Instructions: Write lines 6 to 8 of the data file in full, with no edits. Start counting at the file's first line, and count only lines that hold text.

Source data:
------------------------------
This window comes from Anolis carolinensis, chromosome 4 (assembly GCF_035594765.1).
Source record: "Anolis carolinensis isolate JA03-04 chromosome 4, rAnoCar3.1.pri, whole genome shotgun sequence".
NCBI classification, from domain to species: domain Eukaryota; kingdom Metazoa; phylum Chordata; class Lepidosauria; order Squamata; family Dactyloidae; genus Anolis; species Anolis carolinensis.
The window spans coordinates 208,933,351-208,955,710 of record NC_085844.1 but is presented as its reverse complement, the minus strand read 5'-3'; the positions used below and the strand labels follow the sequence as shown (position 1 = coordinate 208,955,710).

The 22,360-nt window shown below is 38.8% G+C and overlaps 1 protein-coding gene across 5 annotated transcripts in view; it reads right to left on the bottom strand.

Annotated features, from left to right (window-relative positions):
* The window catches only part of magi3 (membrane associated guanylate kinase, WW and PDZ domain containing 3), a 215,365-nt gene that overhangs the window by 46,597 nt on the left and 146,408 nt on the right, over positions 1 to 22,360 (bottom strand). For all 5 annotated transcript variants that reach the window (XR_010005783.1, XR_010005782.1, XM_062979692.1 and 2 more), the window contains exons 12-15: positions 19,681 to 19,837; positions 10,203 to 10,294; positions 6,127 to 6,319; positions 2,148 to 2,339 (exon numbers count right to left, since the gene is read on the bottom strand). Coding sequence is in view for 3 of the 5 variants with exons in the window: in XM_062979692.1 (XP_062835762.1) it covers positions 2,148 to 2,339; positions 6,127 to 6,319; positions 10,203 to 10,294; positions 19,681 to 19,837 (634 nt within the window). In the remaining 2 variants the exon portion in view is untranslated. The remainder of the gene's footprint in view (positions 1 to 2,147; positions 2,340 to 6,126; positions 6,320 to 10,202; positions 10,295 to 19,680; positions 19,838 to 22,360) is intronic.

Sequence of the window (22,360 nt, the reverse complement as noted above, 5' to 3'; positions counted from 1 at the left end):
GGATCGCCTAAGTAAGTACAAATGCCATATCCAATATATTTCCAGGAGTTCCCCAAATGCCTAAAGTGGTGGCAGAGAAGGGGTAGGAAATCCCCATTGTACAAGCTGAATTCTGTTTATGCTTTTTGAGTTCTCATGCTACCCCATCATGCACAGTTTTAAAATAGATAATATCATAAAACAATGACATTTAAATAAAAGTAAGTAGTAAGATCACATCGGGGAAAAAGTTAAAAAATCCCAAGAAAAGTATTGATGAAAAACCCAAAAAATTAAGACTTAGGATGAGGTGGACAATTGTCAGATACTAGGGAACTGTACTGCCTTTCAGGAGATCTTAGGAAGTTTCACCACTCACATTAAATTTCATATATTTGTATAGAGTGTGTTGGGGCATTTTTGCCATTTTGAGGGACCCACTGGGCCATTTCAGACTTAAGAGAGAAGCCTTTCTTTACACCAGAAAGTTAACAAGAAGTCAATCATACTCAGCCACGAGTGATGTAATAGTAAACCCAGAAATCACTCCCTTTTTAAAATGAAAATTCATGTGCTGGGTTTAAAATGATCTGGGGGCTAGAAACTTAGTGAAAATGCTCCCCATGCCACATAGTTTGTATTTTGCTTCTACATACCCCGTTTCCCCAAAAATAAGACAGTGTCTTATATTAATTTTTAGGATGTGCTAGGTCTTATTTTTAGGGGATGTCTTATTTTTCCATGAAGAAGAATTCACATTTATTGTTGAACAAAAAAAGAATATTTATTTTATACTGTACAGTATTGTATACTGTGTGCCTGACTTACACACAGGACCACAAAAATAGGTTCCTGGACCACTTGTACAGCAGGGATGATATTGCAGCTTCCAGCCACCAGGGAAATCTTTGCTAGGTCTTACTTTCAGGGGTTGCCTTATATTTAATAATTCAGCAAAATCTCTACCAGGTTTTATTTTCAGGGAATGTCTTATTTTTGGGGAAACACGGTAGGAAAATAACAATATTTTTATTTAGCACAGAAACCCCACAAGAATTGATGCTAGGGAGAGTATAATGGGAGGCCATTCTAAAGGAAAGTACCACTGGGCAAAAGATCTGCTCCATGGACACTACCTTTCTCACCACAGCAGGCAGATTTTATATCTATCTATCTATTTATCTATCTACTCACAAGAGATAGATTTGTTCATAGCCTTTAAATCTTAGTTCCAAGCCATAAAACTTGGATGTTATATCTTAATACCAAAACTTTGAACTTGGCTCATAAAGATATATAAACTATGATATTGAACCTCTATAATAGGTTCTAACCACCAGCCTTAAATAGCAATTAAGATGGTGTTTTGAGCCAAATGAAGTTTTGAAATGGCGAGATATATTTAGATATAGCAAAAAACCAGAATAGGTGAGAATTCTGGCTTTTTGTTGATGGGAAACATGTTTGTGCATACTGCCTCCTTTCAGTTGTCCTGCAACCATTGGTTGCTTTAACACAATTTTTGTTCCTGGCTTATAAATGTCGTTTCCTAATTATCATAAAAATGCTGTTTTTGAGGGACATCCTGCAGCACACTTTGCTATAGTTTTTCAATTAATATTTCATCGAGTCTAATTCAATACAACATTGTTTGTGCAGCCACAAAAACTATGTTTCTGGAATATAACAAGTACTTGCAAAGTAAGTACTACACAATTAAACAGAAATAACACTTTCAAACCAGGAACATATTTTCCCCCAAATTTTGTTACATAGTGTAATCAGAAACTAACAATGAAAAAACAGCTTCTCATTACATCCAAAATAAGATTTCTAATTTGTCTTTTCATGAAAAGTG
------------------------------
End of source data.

Annotated features, from left to right (window-relative positions):
* The window catches only part of magi3 (membrane associated guanylate kinase, WW and PDZ domain containing 3), a 215,365-nt gene that overhangs the window by 46,597 nt on the left and 146,408 nt on the right, over positions 1 to 22,360 (bottom strand). For all 5 annotated transcript variants that reach the window (XR_010005783.1, XR_010005782.1, XM_062979692.1 and 2 more), the window contains exons 12-15: positions 19,681 to 19,837; positions 10,203 to 10,294; positions 6,127 to 6,319; positions 2,148 to 2,339 (exon numbers count right to left, since the gene is read on the bottom strand). Coding sequence is in view for 3 of the 5 variants with exons in the window: in XM_062979692.1 (XP_062835762.1) it covers positions 2,148 to 2,339; positions 6,127 to 6,319; positions 10,203 to 10,294; positions 19,681 to 19,837 (634 nt within the window). In the remaining 2 variants the exon portion in view is untranslated. The remainder of the gene's footprint in view (positions 1 to 2,147; positions 2,340 to 6,126; positions 6,320 to 10,202; positions 10,295 to 19,680; positions 19,838 to 22,360) is intronic.

Sequence of the window (22,360 nt, the reverse complement as noted above, 5' to 3'; positions counted from 1 at the left end):